Previous Posted from January 16, 2011
Neil Pasricha is a guy from Canada.
His parents were immigrants from India. He had a good life as his parents raised him in an environment not like theirs-stark poverty. But, one of the middle class in North America with birthday parties and McDonald hamburgers.
As he became an adult, he got an education. Married. Was living the life.
Then in 2008 and 2009, things turned bad for him. His wife told him she didn’t love him anymore. He lost a close friend to suicide.
As the heaviness crowded him out, he began to search for something that would dispel the clouds around him. He decided to write a blog called 1000 Awesome Things.
The blog focused on all the little things that he enjoyed in life and took for granted. Little pleasures that came his way every day. He would write down one a day.
This new bent on optimism caught on. Thousands began to read his blog. He turned it into a book. Now he is out making speeches reminding people that things aren’t always going to go the way they want them and encouraging them to keep living an awesome life.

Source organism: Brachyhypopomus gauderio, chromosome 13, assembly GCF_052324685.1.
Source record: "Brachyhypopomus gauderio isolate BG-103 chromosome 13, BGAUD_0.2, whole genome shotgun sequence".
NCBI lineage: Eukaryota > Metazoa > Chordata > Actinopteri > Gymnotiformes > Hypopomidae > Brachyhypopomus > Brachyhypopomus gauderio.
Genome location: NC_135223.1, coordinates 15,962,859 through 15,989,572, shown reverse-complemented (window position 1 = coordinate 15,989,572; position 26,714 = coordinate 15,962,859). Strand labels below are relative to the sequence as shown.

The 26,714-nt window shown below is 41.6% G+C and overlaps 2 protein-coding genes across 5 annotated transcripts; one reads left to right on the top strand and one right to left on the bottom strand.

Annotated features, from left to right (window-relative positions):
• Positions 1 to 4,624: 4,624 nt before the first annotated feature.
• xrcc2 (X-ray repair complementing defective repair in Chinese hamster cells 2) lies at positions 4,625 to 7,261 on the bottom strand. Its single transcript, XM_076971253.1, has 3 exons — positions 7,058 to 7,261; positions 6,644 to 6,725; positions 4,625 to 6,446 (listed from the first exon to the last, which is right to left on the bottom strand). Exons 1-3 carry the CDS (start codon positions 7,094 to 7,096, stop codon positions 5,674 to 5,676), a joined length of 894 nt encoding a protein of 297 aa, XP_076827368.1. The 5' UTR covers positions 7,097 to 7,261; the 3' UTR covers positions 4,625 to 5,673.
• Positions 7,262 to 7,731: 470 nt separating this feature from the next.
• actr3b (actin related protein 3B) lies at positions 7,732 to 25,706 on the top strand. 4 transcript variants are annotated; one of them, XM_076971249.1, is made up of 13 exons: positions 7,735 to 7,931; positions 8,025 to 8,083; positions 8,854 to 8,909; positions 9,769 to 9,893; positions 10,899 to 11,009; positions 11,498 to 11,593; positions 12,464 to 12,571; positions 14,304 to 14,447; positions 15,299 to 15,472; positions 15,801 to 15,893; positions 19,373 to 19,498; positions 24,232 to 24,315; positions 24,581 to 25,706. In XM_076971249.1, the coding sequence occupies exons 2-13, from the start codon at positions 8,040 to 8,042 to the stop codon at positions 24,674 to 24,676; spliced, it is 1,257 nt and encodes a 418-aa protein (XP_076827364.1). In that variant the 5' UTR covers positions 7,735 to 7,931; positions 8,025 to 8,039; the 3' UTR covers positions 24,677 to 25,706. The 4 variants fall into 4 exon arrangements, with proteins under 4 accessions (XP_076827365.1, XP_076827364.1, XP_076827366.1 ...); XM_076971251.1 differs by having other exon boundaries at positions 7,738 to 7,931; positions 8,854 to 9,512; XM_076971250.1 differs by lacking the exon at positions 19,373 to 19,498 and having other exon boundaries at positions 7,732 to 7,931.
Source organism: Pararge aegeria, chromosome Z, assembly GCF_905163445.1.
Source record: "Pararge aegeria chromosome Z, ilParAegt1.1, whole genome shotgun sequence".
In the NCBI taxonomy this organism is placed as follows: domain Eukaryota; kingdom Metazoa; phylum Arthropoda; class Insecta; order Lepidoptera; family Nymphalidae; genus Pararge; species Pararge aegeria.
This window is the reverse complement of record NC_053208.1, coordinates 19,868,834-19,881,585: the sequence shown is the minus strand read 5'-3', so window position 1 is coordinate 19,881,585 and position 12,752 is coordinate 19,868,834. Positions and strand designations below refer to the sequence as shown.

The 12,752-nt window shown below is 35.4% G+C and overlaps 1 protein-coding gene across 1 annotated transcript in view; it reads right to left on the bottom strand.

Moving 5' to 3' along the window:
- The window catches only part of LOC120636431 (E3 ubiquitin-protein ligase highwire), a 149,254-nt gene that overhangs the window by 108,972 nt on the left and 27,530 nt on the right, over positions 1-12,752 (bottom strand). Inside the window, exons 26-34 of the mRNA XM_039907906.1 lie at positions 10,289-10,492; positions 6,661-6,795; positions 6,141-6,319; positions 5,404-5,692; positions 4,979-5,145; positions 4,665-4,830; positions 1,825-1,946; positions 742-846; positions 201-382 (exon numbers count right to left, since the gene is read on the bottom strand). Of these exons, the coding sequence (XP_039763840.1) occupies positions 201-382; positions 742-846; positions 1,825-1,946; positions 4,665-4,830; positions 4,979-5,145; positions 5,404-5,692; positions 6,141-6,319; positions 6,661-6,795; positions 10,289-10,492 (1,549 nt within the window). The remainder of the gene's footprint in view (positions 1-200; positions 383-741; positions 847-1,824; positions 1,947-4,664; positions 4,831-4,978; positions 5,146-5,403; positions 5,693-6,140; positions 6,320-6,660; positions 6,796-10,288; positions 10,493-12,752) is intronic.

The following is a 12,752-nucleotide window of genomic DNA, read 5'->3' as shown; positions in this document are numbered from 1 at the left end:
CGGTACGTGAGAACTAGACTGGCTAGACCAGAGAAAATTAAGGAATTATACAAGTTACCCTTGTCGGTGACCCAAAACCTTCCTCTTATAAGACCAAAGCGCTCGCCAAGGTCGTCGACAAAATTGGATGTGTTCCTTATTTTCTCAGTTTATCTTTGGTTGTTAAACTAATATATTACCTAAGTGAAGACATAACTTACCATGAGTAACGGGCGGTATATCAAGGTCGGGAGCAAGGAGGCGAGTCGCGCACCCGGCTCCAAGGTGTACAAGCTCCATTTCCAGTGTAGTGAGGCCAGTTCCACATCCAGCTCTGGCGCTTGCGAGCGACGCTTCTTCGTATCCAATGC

He says that there are 3 A’s to Awesome.
The first is Attitude. Pasricha believes that when bad things are happening you can either twirl in despair or you can decide to step ahead. Sober, sure. Realistic, sure. But, forward nonetheless.
The second A is Awareness. Pasricha points to three year olds as an illustration. He says the neat things about three years old is that they are experiencing so many things for the first time. His idea is that we commence in missing out on an awesome life when we become dull to the things around us that are blessings.
The final A is Authentic. Pasricha says that so many folks don’t pursue the things they are truly interested in doing. He calls folks to quit doing what they don’t feel is their thing and to explore their authentic desires.
At the end of the speech I saw, he reminds us life is limited and rare. He says we won’t be as young as we are right now. He reminds us to be intentional about what attitude we adopt. He reminds us to be intentional about being aware of the true blessings around us and he reminds us to be authentic about what we choose to do. All those things, he says, leads to a rich life.
And, I think he may be on to something.